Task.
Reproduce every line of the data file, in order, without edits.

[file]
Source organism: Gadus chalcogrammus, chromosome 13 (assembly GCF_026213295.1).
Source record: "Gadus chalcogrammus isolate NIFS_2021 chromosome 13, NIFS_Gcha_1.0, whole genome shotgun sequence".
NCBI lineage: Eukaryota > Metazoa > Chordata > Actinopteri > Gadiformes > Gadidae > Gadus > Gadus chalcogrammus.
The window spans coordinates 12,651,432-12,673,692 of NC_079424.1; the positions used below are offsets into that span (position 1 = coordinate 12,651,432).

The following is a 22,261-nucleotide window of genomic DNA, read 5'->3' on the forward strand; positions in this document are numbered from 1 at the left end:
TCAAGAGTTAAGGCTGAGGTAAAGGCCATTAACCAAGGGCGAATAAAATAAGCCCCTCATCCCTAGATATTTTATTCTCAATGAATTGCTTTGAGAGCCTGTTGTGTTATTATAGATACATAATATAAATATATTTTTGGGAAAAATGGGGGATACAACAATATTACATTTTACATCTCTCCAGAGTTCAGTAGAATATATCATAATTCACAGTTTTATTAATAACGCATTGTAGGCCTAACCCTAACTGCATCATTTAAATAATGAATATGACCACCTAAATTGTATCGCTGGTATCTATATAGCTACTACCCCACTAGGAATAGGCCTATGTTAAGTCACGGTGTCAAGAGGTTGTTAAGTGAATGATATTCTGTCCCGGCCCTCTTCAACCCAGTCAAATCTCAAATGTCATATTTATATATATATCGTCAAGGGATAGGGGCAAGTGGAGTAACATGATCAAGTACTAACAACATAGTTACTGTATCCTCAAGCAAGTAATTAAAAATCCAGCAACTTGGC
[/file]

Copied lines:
Source organism: Gadus chalcogrammus, chromosome 13 (assembly GCF_026213295.1).
Source record: "Gadus chalcogrammus isolate NIFS_2021 chromosome 13, NIFS_Gcha_1.0, whole genome shotgun sequence".
NCBI lineage: Eukaryota > Metazoa > Chordata > Actinopteri > Gadiformes > Gadidae > Gadus > Gadus chalcogrammus.
The window spans coordinates 12,651,432-12,673,692 of NC_079424.1; the positions used below are offsets into that span (position 1 = coordinate 12,651,432).

The following is a 22,261-nucleotide window of genomic DNA, read 5'->3' on the forward strand; positions in this document are numbered from 1 at the left end:
TCAAGAGTTAAGGCTGAGGTAAAGGCCATTAACCAAGGGCGAATAAAATAAGCCCCTCATCCCTAGATATTTTATTCTCAATGAATTGCTTTGAGAGCCTGTTGTGTTATTATAGATACATAATATAAATATATTTTTGGGAAAAATGGGGGATACAACAATATTACATTTTACATCTCTCCAGAGTTCAGTAGAATATATCATAATTCACAGTTTTATTAATAACGCATTGTAGGCCTAACCCTAACTGCATCATTTAAATAATGAATATGACCACCTAAATTGTATCGCTGGTATCTATATAGCTACTACCCCACTAGGAATAGGCCTATGTTAAGTCACGGTGTCAAGAGGTTGTTAAGTGAATGATATTCTGTCCCGGCCCTCTTCAACCCAGTCAAATCTCAAATGTCATATTTATATATATATCGTCAAGGGATAGGGGCAAGTGGAGTAACATGATCAAGTACTAACAACATAGTTACTGTATCCTCAAGCAAGTAATTAAAAATCCAGCAACTTGGC